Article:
By Ebuka Onyeji
The Forum of Chairmen of Health Institutions in Nigeria (FCHIN), a body of chairpersons of boards of parastatals and agencies under the country’s health ministry, has charged the Nigerian government and the striking National Association of Resident Doctors (NARD) to reach a truce on the ongoing strike in the interest of Nigerians. The forum’s chairperson, Sam Jaja, who led the leadership to a meeting with the minister of labour and employment, Dr. Chris Ngige, in Abuja, said the forum chose a four-pronged approach to resolve the dispute. This is according to a statement by Charles Akpan, the labour ministry’s spokesperson. The statement noted that Mr. Jaja also frowned at the frequent resort to strike by doctors, describing it as “insensitive.”
The statement reads in part: “All hope was that at last week’s meeting, where all affiliates of the Nigerian Medical Association (NMA) except NARD signed the MOU, would resolve the strike. We feel so concerned the strike hasn’t been called off. Strike should be the last resort when every other effort has been exhausted in terms of finding a solution to whatever the problem is. But for any little thing, you resort to disruption of services; it does not portray the country in good light. It doesn’t also portray the profession in good light, most especially such a profession that has to do with the preservation of human lives.
“It makes the doctors look insensitive and that is not right. For whatever reason, I think we should nip it in the bud. That is what we as a Forum of Chairmen of Health Institutions of Nigeria are in for. We need to find a solution to this. It is not good for us and it is not good for them. I bet that as you are solving this problem, others are warming up to start theirs. We can’t allow them to continue. We must find a permanent solution.”
Mr. Jaja, according to the statement, also shared his forum’s four-pronged approach to meet all concerned parties in a bid to resolve the lingering issues. “As the representatives of their employers, we can’t continue to fold our hands over this constant disruption of health services in the country. Our plan was to meet first with the NMA, NARD and the Ministry of Health before coming to you. Incidentally, you are the first to open your doors to us. So, we came to intimate you of our plans. We will return when we round off meetings with them,” he said.
Responding, the labour minister, again faulted the ongoing strike, describing it as unjustifiable and unwarranted. He, however, said the implementation of the MOU signed on August 21 with doctors was on course, even as he explained why the NARD refused to sign last weekend’s MOU.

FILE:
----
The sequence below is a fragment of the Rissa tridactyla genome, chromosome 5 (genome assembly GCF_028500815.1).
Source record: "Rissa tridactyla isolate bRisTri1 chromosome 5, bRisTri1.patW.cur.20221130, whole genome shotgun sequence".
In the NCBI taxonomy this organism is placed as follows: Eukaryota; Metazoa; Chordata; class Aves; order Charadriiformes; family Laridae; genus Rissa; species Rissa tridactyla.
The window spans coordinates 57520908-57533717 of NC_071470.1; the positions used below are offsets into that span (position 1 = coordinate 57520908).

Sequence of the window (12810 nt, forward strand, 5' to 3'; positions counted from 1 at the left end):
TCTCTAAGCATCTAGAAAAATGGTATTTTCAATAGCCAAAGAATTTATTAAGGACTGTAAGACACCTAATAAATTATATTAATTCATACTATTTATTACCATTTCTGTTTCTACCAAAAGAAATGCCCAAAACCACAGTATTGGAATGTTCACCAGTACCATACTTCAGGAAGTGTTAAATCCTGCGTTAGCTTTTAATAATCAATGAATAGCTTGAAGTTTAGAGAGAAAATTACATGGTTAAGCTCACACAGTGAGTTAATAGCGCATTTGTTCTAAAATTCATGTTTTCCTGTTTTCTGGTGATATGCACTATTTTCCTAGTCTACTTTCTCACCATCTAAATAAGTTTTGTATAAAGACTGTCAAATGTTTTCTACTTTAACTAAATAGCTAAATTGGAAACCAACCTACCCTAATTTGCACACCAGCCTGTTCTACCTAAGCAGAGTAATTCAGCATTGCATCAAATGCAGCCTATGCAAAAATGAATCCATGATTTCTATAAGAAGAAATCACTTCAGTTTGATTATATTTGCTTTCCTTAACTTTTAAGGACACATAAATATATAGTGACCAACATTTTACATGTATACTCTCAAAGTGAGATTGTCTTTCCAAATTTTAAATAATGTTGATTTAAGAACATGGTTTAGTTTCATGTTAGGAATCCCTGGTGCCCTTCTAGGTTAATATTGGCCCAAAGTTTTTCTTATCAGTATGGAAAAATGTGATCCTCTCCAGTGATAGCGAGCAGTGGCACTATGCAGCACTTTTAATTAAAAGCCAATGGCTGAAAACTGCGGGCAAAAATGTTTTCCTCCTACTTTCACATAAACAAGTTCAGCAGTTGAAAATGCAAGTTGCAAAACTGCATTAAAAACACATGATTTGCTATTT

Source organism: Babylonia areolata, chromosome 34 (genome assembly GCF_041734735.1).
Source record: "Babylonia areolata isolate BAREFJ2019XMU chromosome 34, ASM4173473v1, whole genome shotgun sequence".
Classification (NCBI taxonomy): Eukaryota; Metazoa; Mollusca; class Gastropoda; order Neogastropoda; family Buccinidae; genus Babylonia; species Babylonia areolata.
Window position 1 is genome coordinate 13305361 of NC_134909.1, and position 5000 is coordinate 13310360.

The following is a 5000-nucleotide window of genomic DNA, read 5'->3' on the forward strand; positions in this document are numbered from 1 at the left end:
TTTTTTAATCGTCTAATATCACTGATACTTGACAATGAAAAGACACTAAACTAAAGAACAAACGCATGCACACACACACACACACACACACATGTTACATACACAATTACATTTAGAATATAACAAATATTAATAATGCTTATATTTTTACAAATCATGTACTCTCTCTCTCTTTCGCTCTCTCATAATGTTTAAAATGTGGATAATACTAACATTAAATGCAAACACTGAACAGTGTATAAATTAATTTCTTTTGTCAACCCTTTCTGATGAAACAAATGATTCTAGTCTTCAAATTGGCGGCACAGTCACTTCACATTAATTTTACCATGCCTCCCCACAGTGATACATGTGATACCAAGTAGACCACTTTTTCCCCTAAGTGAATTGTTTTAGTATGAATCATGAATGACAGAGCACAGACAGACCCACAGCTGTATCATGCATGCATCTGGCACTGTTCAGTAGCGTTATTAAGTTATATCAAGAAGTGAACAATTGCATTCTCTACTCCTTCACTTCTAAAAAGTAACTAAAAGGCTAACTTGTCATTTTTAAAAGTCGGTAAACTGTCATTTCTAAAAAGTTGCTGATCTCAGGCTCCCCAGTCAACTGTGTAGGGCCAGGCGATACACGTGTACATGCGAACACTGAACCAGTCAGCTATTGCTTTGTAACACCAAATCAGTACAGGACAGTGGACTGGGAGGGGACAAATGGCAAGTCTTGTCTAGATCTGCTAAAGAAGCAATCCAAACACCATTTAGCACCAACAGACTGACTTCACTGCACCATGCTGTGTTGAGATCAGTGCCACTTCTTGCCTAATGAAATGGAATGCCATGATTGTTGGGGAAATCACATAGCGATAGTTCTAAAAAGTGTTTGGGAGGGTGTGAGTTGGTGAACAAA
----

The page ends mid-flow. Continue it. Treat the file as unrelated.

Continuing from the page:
The minister said: “All the issues contained in the MOU, ranging from arrears of the consequential adjustment of the National Minimum Wage, Skipping Allowance, Bench fees among others have successfully been tackled at the meeting of 20 and 21 August and all affiliates of the NMA, signed the MOU, with NARD dissenting.” He said the union wants a particular clause to be inserted in the agreement.
He said: “That section 43 of the Trade Dispute Act should not apply to them. That we should insert in a government agreement that they should be paid for the period they are not at work. I’m being careful about this. This is law and I will not lend myself to illegality, to state in the agreement that a group of Nigerians are above the law. But as a matter of fact, a clause in that agreement states clearly that nobody should be punished for participating or not participating in the strike.
“So, what else do they want? They want me to put in writing that they are above the law. That “no work, no pay,” rule should not apply to them. That it is no more part of our law, despite the fact that I swore to uphold the constitution? This is notwithstanding that a clause in the agreement says that no one should be punished for any role in the strike. This is why they refused to sign the MOU and call off the strike and not that the government has not substantially met their demands.”
The minister further urged the officials in the parent ministries of the striking doctors to sit up and effectively play their roles. “Whether you are talking about ASUU, SSANU, NMA, JOHESU, etc., their employers are the Federal Ministries of Education and Health respectively. Those ministries should do their work with their employees. The employers of workers under these unions should take care of them. Here, I’m only a conciliator but the load is much because some people aren’t doing their bit.”
Few days ago, the federal government announced the commencement of the process of withholding the salaries of resident doctors participating in the ongoing strike, making good its threat of implementing the ‘no work no pay’ rule. The ministry of health in a circular dated August 26, 2021 directed all Chief Medical Directors (CMDs), Medical Directors (MD) and registrars at all federal health institutions to commence implementation of the “no work no pay rule” starting from August 2 when the National Association of Resident Doctors (NARD) downed tools.
Meanwhile, the leadership of NARD – the striking doctors union – after the meeting of its National Executive Council (NEC) held at the University of Benin Hospital on Wednesday, vowed to continue with the strike until their demands are met. The resident doctors’ strike has, for four weeks, paralyzed public health institutions across Nigeria, putting patients in need of care at a precarious situation.